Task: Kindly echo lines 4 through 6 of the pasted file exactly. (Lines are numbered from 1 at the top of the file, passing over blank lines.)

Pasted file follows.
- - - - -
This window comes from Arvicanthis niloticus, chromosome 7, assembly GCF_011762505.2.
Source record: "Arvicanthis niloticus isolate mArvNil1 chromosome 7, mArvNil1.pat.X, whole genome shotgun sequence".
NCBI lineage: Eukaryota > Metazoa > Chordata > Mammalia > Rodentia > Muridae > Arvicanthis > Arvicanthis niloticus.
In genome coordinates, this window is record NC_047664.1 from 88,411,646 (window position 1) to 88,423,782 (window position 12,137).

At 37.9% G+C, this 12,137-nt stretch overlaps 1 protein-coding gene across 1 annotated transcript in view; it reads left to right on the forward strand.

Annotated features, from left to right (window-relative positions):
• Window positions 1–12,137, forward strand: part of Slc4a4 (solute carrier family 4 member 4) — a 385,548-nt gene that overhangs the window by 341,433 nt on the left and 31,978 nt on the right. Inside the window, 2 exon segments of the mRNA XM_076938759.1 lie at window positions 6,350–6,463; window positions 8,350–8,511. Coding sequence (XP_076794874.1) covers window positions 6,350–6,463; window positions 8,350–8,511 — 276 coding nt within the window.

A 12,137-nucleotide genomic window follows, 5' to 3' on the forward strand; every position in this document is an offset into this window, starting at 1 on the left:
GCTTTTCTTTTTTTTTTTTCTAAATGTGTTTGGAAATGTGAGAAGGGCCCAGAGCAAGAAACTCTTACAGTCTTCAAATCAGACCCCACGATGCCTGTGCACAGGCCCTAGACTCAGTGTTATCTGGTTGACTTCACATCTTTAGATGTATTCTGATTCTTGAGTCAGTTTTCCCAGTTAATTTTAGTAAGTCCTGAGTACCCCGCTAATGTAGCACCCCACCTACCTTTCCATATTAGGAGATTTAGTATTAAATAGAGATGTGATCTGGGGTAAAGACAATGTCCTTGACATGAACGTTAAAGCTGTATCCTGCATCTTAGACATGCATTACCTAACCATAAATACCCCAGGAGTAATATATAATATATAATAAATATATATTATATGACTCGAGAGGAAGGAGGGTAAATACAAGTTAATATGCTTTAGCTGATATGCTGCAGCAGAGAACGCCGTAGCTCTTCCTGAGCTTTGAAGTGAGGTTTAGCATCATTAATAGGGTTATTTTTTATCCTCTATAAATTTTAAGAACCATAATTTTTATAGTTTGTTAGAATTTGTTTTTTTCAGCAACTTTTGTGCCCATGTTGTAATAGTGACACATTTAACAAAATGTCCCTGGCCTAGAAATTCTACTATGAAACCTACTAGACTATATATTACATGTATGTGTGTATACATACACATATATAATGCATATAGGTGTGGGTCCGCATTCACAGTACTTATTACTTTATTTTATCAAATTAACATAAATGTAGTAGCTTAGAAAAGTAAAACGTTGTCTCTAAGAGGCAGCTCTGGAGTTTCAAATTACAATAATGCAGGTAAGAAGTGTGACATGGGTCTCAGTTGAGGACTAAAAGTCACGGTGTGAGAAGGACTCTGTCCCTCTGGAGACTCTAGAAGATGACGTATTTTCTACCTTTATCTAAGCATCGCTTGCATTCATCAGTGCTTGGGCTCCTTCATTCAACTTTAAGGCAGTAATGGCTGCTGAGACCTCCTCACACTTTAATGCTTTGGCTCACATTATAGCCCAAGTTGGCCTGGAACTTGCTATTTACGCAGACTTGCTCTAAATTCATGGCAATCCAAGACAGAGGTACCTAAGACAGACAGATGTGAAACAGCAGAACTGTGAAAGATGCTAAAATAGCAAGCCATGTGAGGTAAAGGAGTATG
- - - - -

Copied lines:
In genome coordinates, this window is record NC_047664.1 from 88,411,646 (window position 1) to 88,423,782 (window position 12,137).

At 37.9% G+C, this 12,137-nt stretch overlaps 1 protein-coding gene across 1 annotated transcript in view; it reads left to right on the forward strand.

Annotated features, from left to right (window-relative positions):